Dr Mangudya said the external sector had largely been driven by the recovery in the global economy, projected to expand by 6 percent this year, which has sparked a rally in commodity prices. Similarly, tobacco prices have been firmer at an average of US$2.92 per kilogramme during the just ended marketing season compared to last year, which helped show up foreign exchange earnings.
Despite the Covid-19 pandemic, which forced global economies to shut down under strict lockdowns, disrupting production, trade and supply channels, Zimbabwe’s foreign inflows remained resilient.
“On account of the strong external sector performance, foreign currency receipts have remained buoyant, with US$4.02 billion having been received in the first half of the year, representing a 29.1 percent increase in foreign currency supply into the economy.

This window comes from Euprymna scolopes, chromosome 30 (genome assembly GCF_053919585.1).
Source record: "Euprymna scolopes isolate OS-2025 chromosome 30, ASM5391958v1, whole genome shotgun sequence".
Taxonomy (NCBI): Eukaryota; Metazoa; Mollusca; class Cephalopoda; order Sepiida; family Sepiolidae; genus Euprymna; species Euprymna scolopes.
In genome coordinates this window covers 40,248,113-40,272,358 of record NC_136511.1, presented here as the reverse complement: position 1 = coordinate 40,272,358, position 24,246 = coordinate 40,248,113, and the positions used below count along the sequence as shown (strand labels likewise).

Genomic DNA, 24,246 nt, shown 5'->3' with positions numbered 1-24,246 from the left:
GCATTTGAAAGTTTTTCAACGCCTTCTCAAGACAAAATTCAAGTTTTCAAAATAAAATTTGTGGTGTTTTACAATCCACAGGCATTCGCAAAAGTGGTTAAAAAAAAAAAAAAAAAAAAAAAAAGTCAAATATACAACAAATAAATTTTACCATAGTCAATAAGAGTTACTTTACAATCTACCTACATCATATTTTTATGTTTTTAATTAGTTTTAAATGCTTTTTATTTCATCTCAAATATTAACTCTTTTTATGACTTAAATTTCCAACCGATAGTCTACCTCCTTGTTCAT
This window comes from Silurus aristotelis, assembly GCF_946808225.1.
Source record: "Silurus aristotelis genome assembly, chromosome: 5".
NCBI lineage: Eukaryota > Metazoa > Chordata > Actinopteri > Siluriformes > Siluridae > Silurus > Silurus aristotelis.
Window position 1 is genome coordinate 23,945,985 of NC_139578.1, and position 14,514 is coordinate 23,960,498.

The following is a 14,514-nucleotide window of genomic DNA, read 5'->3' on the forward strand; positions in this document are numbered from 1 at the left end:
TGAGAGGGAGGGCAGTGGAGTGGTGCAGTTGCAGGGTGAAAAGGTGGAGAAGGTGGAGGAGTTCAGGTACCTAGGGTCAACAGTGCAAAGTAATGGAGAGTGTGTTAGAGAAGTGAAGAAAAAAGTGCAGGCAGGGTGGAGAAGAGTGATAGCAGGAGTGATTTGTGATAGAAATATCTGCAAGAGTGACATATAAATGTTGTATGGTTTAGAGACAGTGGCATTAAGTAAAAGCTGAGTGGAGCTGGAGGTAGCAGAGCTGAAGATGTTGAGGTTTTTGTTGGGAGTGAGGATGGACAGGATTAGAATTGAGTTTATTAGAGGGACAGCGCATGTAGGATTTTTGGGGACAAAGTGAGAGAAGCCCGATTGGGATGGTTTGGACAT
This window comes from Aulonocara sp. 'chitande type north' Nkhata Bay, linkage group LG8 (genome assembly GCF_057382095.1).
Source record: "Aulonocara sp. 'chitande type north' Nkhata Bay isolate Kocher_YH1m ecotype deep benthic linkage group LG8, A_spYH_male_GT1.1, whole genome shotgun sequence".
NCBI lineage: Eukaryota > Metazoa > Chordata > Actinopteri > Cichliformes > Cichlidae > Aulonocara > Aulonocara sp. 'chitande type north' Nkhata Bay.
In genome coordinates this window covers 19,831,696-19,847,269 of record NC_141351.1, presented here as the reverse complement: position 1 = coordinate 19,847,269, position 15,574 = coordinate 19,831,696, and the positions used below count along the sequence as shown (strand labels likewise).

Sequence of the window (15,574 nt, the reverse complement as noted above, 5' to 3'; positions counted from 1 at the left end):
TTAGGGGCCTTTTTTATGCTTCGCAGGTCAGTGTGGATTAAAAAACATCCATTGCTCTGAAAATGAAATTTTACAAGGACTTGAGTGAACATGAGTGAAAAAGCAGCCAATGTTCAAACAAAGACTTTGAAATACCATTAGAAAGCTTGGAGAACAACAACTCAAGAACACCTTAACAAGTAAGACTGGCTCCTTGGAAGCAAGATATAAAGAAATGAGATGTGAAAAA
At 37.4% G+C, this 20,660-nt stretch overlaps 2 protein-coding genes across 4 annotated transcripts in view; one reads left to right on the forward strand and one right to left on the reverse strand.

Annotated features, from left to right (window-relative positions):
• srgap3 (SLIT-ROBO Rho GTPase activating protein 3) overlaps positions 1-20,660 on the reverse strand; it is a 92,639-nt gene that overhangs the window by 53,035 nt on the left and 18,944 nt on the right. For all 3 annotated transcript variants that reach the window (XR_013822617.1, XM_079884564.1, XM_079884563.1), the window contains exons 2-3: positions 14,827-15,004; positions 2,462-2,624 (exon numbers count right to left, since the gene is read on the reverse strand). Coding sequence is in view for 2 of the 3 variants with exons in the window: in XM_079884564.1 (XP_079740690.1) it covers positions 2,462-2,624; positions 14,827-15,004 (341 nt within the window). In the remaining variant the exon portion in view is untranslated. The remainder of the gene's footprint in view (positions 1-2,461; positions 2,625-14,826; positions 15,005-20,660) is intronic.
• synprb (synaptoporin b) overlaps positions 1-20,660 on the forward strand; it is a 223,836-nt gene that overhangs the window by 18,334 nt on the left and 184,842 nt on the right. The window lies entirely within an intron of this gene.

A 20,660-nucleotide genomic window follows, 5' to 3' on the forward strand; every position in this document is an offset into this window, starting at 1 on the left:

“Of this amount, Diaspora remittances through the formal system amounted to US$649 million, an impressive 73 percent increase from the US$374.6 million received during the same period in 2020,” he said.
Dr Mangudya said anticipated recovery of the global economy in 2021 and spillover effect of stimulus packages in developed countries and Asia, as well as $650 billion equivalent of Special Drawing Rights from International Monetary Fund, would positively impact recovery in Zimbabwe.
“These positive economic developments are key in sustaining the foreign exchange auction system, which had a significant impact on the national economy since its inception on the 23rd of June 2020,” he said.
The weekly foreign currency auction market, for both large and small enterprises, has to date disbursed US$1.7 billion for procurement of key raw materials and equipment for productive sectors.